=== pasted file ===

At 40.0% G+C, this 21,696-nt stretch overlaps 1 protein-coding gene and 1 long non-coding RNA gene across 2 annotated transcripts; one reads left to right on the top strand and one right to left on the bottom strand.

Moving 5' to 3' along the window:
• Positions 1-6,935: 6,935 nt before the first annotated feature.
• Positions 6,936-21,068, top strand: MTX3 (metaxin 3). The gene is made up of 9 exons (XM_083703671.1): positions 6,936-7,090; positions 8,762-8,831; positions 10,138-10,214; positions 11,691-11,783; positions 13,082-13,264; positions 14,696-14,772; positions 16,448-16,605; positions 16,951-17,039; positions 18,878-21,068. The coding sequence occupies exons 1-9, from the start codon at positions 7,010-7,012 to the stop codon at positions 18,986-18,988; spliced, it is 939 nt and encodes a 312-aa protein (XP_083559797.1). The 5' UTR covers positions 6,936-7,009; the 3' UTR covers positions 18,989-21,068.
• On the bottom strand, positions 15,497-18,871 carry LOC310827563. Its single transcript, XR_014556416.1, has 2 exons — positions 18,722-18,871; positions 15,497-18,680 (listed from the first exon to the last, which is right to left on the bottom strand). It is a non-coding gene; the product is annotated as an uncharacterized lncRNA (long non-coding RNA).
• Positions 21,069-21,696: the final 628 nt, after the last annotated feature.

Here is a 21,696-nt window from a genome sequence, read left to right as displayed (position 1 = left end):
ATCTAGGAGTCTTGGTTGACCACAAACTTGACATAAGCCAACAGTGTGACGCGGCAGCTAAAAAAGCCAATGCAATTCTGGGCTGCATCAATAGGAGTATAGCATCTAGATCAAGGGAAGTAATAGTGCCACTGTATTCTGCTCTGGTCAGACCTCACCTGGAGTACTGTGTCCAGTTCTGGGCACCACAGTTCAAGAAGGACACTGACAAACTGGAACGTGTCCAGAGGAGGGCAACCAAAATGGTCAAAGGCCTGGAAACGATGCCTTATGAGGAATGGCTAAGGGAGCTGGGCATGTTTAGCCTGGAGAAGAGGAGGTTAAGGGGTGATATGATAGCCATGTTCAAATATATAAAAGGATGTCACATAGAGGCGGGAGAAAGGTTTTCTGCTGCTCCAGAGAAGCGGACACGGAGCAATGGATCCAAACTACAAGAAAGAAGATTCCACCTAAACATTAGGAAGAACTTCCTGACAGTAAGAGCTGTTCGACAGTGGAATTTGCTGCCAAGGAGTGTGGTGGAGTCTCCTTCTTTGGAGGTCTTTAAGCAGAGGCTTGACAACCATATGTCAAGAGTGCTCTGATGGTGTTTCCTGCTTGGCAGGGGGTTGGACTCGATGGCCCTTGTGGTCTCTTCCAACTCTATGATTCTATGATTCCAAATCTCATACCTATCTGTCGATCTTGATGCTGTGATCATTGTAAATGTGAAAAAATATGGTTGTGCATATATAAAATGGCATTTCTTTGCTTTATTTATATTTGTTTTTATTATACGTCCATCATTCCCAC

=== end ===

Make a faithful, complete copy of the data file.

At 40.0% G+C, this 21,696-nt stretch overlaps 1 protein-coding gene and 1 long non-coding RNA gene across 2 annotated transcripts; one reads left to right on the top strand and one right to left on the bottom strand.

Moving 5' to 3' along the window:
• Positions 1-6,935: 6,935 nt before the first annotated feature.
• Positions 6,936-21,068, top strand: MTX3 (metaxin 3). The gene is made up of 9 exons (XM_083703671.1): positions 6,936-7,090; positions 8,762-8,831; positions 10,138-10,214; positions 11,691-11,783; positions 13,082-13,264; positions 14,696-14,772; positions 16,448-16,605; positions 16,951-17,039; positions 18,878-21,068. The coding sequence occupies exons 1-9, from the start codon at positions 7,010-7,012 to the stop codon at positions 18,986-18,988; spliced, it is 939 nt and encodes a 312-aa protein (XP_083559797.1). The 5' UTR covers positions 6,936-7,009; the 3' UTR covers positions 18,989-21,068.
• On the bottom strand, positions 15,497-18,871 carry LOC310827563. Its single transcript, XR_014556416.1, has 2 exons — positions 18,722-18,871; positions 15,497-18,680 (listed from the first exon to the last, which is right to left on the bottom strand). It is a non-coding gene; the product is annotated as an uncharacterized lncRNA (long non-coding RNA).
• Positions 21,069-21,696: the final 628 nt, after the last annotated feature.

Here is a 21,696-nt window from a genome sequence, read left to right as displayed (position 1 = left end):
ATCTAGGAGTCTTGGTTGACCACAAACTTGACATAAGCCAACAGTGTGACGCGGCAGCTAAAAAAGCCAATGCAATTCTGGGCTGCATCAATAGGAGTATAGCATCTAGATCAAGGGAAGTAATAGTGCCACTGTATTCTGCTCTGGTCAGACCTCACCTGGAGTACTGTGTCCAGTTCTGGGCACCACAGTTCAAGAAGGACACTGACAAACTGGAACGTGTCCAGAGGAGGGCAACCAAAATGGTCAAAGGCCTGGAAACGATGCCTTATGAGGAATGGCTAAGGGAGCTGGGCATGTTTAGCCTGGAGAAGAGGAGGTTAAGGGGTGATATGATAGCCATGTTCAAATATATAAAAGGATGTCACATAGAGGCGGGAGAAAGGTTTTCTGCTGCTCCAGAGAAGCGGACACGGAGCAATGGATCCAAACTACAAGAAAGAAGATTCCACCTAAACATTAGGAAGAACTTCCTGACAGTAAGAGCTGTTCGACAGTGGAATTTGCTGCCAAGGAGTGTGGTGGAGTCTCCTTCTTTGGAGGTCTTTAAGCAGAGGCTTGACAACCATATGTCAAGAGTGCTCTGATGGTGTTTCCTGCTTGGCAGGGGGTTGGACTCGATGGCCCTTGTGGTCTCTTCCAACTCTATGATTCTATGATTCCAAATCTCATACCTATCTGTCGATCTTGATGCTGTGATCATTGTAAATGTGAAAAAATATGGTTGTGCATATATAAAATGGCATTTCTTTGCTTTATTTATATTTGTTTTTATTATACGTCCATCATTCCCAC